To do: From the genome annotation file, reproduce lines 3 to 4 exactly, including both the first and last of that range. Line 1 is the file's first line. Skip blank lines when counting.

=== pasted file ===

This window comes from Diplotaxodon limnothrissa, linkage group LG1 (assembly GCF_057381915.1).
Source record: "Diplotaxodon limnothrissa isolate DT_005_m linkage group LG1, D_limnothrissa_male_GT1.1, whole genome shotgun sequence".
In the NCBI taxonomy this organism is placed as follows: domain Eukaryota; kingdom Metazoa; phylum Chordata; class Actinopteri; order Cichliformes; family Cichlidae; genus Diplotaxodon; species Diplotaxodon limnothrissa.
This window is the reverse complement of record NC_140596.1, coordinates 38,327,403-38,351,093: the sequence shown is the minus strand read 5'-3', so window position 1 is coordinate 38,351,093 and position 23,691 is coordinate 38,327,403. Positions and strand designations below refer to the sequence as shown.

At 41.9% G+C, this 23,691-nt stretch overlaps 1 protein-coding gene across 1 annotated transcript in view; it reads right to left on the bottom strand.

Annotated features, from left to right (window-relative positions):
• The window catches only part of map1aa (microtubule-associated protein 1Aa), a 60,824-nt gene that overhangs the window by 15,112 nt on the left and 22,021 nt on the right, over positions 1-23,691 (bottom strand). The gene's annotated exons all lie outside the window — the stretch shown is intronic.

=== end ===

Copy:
In the NCBI taxonomy this organism is placed as follows: domain Eukaryota; kingdom Metazoa; phylum Chordata; class Actinopteri; order Cichliformes; family Cichlidae; genus Diplotaxodon; species Diplotaxodon limnothrissa.
This window is the reverse complement of record NC_140596.1, coordinates 38,327,403-38,351,093: the sequence shown is the minus strand read 5'-3', so window position 1 is coordinate 38,351,093 and position 23,691 is coordinate 38,327,403. Positions and strand designations below refer to the sequence as shown.